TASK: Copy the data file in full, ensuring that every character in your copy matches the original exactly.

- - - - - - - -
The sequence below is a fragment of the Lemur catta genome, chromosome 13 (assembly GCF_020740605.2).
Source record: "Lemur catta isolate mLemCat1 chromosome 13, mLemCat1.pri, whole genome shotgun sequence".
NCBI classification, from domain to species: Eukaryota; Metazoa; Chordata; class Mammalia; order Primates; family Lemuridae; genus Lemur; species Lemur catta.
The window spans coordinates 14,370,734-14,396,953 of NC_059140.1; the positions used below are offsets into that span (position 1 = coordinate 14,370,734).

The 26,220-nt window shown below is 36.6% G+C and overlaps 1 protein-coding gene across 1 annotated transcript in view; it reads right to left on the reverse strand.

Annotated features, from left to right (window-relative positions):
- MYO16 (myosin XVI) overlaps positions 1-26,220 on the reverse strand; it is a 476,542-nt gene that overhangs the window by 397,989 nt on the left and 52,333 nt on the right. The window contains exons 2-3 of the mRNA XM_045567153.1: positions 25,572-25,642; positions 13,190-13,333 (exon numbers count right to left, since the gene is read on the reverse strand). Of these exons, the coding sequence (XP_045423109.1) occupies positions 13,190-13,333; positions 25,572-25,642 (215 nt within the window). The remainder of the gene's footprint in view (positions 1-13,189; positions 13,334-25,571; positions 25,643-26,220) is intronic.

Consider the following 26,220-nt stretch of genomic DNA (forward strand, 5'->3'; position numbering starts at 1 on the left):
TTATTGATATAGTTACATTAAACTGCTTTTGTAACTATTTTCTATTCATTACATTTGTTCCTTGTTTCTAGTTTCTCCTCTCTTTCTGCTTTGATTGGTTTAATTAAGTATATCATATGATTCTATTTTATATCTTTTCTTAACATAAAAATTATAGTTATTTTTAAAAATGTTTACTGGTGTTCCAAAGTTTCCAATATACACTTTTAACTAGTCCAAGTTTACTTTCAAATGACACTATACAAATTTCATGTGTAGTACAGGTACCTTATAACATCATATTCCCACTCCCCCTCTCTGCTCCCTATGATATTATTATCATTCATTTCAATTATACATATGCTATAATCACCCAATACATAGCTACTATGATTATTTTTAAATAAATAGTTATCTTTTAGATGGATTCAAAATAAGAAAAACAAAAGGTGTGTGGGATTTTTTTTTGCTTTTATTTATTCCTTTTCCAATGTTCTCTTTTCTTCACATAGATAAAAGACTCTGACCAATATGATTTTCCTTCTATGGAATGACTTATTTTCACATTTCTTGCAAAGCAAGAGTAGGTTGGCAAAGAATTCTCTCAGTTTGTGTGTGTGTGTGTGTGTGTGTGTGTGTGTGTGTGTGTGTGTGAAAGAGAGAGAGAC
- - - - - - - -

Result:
The sequence below is a fragment of the Lemur catta genome, chromosome 13 (assembly GCF_020740605.2).
Source record: "Lemur catta isolate mLemCat1 chromosome 13, mLemCat1.pri, whole genome shotgun sequence".
NCBI classification, from domain to species: Eukaryota; Metazoa; Chordata; class Mammalia; order Primates; family Lemuridae; genus Lemur; species Lemur catta.
The window spans coordinates 14,370,734-14,396,953 of NC_059140.1; the positions used below are offsets into that span (position 1 = coordinate 14,370,734).

The 26,220-nt window shown below is 36.6% G+C and overlaps 1 protein-coding gene across 1 annotated transcript in view; it reads right to left on the reverse strand.

Annotated features, from left to right (window-relative positions):
- MYO16 (myosin XVI) overlaps positions 1-26,220 on the reverse strand; it is a 476,542-nt gene that overhangs the window by 397,989 nt on the left and 52,333 nt on the right. The window contains exons 2-3 of the mRNA XM_045567153.1: positions 25,572-25,642; positions 13,190-13,333 (exon numbers count right to left, since the gene is read on the reverse strand). Of these exons, the coding sequence (XP_045423109.1) occupies positions 13,190-13,333; positions 25,572-25,642 (215 nt within the window). The remainder of the gene's footprint in view (positions 1-13,189; positions 13,334-25,571; positions 25,643-26,220) is intronic.

Consider the following 26,220-nt stretch of genomic DNA (forward strand, 5'->3'; position numbering starts at 1 on the left):
TTATTGATATAGTTACATTAAACTGCTTTTGTAACTATTTTCTATTCATTACATTTGTTCCTTGTTTCTAGTTTCTCCTCTCTTTCTGCTTTGATTGGTTTAATTAAGTATATCATATGATTCTATTTTATATCTTTTCTTAACATAAAAATTATAGTTATTTTTAAAAATGTTTACTGGTGTTCCAAAGTTTCCAATATACACTTTTAACTAGTCCAAGTTTACTTTCAAATGACACTATACAAATTTCATGTGTAGTACAGGTACCTTATAACATCATATTCCCACTCCCCCTCTCTGCTCCCTATGATATTATTATCATTCATTTCAATTATACATATGCTATAATCACCCAATACATAGCTACTATGATTATTTTTAAATAAATAGTTATCTTTTAGATGGATTCAAAATAAGAAAAACAAAAGGTGTGTGGGATTTTTTTTTGCTTTTATTTATTCCTTTTCCAATGTTCTCTTTTCTTCACATAGATAAAAGACTCTGACCAATATGATTTTCCTTCTATGGAATGACTTATTTTCACATTTCTTGCAAAGCAAGAGTAGGTTGGCAAAGAATTCTCTCAGTTTGTGTGTGTGTGTGTGTGTGTGTGTGTGTGTGTGTGTGTGTGTGAAAGAGAGAGAGAC